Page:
4. Collaboration

Too many cooks do not always spoil the broth or the drink in this case, because mixologists also collaborate with other industry professionals, such as chefs and sommeliers, to create new drinks. This can lead to exciting and unexpected flavor combinations and new techniques.

Have you tried the Pencillin Cocktail? It is a great example of collaboration creating something brilliant – The “Penicillin” cocktail, was created by a group of bartenders in New York City.

Here is a bit of history (proving why mixologists need to know the history of every cocktail). In 2005, a bartender named Sam Ross was working at a cocktail bar called Milk & Honey when he came up with the idea for a new cocktail that combined scotch, lemon, honey, and ginger. He shared the recipe with his colleagues, including a bartender named Don Lee, who suggested adding a float of Islay scotch on top of the drink to give it a smoky finish.

The recipe continued to evolve as the bartenders shared it with their colleagues and friends in the industry. Eventually, the recipe was perfected, and today, Penicillin is considered a modern classic cocktail and is served at bars around the world.

Finally, the proof of the cocktail is in the drinking and mixologists often rely on customer feedback to refine and improve their creations to perfect innovative and exciting drinks that appeal to a wide range of customers.

Popular Cocktails in Each State of America

Mix and Twist: How to Train to Be a Mixologist

There is no formal education required to become a mixologist, though a prerequisite to serving alcohol is a bartending license. There are also cocktail certifications that you should look into getting to start you off on the road to becoming a mixologist. These courses can be found at bartending schools, community colleges, and even culinary schools. There are also advanced courses for bartenders in Molecular Mixology to learn cocktail chemistry and the scientific techniques involved.

If you are starting out, first get a bartending license or servers license from a reputable source that is approved by the State Department of Revenue or a similar authorized body.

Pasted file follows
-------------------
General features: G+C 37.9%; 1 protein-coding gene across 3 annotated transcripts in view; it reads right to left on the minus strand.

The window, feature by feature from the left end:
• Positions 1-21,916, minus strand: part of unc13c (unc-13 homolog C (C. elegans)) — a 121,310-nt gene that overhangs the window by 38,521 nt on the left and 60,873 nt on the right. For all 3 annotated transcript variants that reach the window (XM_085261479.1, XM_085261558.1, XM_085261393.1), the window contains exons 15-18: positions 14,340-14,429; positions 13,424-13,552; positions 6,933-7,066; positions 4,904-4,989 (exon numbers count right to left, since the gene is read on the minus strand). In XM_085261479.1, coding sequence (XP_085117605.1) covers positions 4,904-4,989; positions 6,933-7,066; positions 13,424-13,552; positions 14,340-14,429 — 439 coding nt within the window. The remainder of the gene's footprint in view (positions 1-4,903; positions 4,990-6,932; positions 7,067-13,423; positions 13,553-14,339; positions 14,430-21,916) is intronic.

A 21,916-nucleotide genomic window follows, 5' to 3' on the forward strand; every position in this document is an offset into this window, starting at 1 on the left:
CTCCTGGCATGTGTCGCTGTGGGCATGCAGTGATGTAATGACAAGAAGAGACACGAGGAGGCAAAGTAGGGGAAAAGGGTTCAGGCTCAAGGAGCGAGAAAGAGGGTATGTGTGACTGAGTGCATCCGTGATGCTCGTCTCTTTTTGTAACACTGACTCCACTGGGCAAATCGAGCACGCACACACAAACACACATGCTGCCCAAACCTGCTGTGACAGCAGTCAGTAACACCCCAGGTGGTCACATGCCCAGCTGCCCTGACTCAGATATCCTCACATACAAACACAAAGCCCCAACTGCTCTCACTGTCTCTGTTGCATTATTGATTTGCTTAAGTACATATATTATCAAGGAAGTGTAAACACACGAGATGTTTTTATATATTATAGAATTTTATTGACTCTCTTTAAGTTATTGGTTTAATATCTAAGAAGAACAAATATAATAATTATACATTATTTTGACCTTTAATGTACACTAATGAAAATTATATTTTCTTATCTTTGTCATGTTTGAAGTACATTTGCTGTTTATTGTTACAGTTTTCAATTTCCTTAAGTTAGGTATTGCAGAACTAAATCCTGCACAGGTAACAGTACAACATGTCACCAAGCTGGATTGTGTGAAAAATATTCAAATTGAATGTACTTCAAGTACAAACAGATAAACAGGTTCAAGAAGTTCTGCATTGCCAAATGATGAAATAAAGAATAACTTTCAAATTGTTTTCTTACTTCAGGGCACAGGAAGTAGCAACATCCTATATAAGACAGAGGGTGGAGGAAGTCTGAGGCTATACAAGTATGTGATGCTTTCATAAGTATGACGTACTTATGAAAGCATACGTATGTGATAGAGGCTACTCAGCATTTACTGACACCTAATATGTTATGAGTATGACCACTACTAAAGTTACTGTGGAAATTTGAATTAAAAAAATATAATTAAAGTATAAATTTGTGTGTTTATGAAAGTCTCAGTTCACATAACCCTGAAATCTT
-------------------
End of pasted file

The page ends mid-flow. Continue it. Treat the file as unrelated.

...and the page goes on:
The requirements for a bartending license, also known as a “liquor license”, vary by state and local jurisdiction in the United States.

TN liquor laws state that in Tennessee, bartenders and other alcohol servers are required to obtain a state-issued server permit before they can legally serve alcohol. To get your ABC license, ABC Permits offers the Tennessee Alcoholic Beverage Commission (TABC) approved,

AIM to Serve Program developed by experts. The bartending school offers skill-based training through interactive ABC online and ABC Permits classroom training. We have multiple class dates and times in a variety of cities.

Here are the basic rules for obtaining a server permit in Tennessee

  • Applicants must be at least 18 years old to obtain a server permit in Tennessee.
  • Applicants must complete an approved responsible alcohol service training program, such as the TIPS program, or ServSafe Alcohol program, or the award-winning Aim To Serve program taught by Alcohol Intervention and Management LLC. The Aim to Serve program is voted by the serving industry as the “go to” alcohol training program in Tennessee.
  • After completing the training program, applicants must pass a written exam on responsible alcohol service and Tennessee liquor laws.
  • Applicants must submit an application through the RLPS ( Regulatory Licensing and Permitting System) and pay a $20 fee to the Tennessee Alcoholic Beverage Commission. The application process is only online now as of 2018.
  • Server permits are valid for five years and must be renewed before they expire. You must reapply through the RLPS system, and retake the approved Alcohol Training program through the Aim To Serve program for the fastest and easiest process to recertify for your server permit in Tennessee

It’s important to note that TN liquor laws are quite strict and violations can result in fines, suspension, or revocation. Contact us at ABC Permits to get started on getting your server permit.

Chris Phillips

Cofounder of Aim To Serve, a training company for the hospitality industry.. Founded 20 years ago, AIM To Serve is a leader in responsible alcohol training and continues to create content that is relative to the challenges in the service and sales of alcohol. We educate restaurants, bars, and hotels on responsible service of alcohol.